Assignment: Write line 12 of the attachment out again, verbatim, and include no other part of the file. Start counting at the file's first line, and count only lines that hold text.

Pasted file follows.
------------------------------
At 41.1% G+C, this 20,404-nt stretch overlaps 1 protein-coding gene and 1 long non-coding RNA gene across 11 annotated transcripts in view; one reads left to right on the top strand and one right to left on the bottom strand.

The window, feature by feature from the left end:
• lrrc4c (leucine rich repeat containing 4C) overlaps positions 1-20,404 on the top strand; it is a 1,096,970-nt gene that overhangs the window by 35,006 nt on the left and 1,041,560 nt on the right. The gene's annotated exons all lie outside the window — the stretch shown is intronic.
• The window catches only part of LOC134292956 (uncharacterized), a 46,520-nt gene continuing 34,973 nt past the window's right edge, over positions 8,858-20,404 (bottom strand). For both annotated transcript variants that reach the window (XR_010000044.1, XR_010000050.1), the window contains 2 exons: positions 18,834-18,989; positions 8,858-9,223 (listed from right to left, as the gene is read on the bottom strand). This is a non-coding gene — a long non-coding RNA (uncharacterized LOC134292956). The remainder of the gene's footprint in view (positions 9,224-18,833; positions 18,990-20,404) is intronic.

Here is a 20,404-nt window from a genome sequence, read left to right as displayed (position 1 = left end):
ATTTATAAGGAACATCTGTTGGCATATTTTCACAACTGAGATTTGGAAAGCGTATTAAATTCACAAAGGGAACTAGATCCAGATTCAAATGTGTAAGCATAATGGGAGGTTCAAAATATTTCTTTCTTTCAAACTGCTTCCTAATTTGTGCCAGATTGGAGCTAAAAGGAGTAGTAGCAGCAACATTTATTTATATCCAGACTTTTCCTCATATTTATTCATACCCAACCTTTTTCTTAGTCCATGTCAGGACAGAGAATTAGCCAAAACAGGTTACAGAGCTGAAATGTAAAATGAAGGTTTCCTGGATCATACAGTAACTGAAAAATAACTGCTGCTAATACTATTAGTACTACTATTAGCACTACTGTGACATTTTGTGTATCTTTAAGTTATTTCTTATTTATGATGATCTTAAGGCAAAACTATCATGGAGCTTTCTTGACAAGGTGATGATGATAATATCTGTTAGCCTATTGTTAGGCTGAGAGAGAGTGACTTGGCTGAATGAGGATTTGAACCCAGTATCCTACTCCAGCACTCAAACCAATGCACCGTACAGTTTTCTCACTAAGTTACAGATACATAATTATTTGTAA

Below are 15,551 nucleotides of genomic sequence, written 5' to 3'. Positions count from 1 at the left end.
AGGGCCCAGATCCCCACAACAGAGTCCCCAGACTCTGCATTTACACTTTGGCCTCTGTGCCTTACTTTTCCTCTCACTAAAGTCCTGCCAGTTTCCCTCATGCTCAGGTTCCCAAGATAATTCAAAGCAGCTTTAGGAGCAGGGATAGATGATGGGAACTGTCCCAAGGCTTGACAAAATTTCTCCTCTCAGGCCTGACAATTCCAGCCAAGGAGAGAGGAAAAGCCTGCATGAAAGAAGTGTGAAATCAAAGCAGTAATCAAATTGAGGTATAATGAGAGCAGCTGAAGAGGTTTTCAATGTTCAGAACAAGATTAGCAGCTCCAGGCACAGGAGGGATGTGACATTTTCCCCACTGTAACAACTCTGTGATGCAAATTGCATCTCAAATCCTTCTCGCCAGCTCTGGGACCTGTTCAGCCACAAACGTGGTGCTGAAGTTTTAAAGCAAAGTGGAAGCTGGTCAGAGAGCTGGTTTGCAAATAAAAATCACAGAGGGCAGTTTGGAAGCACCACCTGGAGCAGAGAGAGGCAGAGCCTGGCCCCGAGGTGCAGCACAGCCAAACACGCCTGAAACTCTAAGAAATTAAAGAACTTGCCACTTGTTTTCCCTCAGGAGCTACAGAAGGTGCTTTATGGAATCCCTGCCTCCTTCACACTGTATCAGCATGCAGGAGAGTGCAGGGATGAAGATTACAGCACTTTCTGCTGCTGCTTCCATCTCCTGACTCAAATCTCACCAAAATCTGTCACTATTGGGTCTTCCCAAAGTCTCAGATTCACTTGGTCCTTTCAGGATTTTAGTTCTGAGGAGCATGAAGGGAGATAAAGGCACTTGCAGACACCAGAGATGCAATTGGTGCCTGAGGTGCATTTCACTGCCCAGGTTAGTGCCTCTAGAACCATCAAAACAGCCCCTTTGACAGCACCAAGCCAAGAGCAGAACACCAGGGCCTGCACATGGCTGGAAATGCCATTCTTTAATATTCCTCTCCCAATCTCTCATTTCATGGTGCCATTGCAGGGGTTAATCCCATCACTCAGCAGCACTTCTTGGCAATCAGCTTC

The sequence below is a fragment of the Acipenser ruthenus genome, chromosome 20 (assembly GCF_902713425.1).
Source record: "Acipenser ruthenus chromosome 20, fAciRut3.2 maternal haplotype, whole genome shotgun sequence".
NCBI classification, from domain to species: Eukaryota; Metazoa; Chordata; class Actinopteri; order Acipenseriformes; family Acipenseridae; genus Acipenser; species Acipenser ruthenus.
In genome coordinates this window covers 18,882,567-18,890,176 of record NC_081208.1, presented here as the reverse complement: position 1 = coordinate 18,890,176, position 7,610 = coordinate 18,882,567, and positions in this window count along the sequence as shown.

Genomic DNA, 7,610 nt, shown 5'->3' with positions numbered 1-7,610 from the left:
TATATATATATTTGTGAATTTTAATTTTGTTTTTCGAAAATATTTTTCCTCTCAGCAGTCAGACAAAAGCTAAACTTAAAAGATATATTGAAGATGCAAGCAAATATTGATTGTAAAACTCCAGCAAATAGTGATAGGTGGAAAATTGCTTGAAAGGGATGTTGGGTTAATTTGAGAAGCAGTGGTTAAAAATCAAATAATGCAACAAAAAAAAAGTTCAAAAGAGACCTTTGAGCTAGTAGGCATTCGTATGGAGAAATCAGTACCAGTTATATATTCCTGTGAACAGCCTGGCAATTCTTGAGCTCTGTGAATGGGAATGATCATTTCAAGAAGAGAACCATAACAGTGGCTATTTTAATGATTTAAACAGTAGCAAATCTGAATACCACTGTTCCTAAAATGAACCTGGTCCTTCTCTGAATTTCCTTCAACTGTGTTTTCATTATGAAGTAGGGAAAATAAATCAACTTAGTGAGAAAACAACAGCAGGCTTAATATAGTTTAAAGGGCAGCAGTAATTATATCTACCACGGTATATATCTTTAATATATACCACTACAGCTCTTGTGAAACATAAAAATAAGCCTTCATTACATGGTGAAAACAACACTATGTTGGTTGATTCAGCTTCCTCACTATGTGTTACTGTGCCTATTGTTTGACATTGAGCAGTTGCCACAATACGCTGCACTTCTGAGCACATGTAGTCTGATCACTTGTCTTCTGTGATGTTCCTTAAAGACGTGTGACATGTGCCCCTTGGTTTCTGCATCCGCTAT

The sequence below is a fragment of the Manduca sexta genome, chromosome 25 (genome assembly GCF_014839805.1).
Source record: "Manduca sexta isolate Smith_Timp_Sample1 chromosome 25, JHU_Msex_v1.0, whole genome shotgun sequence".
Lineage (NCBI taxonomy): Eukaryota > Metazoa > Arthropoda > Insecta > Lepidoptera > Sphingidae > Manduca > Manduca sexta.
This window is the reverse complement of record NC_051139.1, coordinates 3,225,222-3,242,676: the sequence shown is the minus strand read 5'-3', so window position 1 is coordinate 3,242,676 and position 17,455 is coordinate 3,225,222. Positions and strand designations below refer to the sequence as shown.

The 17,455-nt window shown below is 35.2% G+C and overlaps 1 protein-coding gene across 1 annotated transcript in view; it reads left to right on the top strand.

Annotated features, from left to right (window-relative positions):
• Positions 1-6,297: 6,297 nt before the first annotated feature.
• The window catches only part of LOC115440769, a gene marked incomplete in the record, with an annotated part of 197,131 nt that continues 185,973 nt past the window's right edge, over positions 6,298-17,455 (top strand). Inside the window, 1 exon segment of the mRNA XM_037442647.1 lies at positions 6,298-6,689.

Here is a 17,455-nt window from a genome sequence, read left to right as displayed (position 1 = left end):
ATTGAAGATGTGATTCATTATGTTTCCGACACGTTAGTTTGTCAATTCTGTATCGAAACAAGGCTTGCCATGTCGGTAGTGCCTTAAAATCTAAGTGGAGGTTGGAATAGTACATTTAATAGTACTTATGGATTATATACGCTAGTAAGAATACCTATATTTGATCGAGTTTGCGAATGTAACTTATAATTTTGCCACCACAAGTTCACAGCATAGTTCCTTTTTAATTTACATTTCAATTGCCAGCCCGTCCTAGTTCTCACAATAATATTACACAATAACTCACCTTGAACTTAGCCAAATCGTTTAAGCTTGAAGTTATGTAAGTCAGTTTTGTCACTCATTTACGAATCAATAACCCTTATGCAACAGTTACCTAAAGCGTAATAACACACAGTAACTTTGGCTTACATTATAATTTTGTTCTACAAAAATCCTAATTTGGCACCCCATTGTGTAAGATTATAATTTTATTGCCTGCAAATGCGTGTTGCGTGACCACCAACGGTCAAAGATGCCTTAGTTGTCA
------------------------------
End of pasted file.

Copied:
In genome coordinates this window covers 18,882,567-18,890,176 of record NC_081208.1, presented here as the reverse complement: position 1 = coordinate 18,890,176, position 7,610 = coordinate 18,882,567, and positions in this window count along the sequence as shown.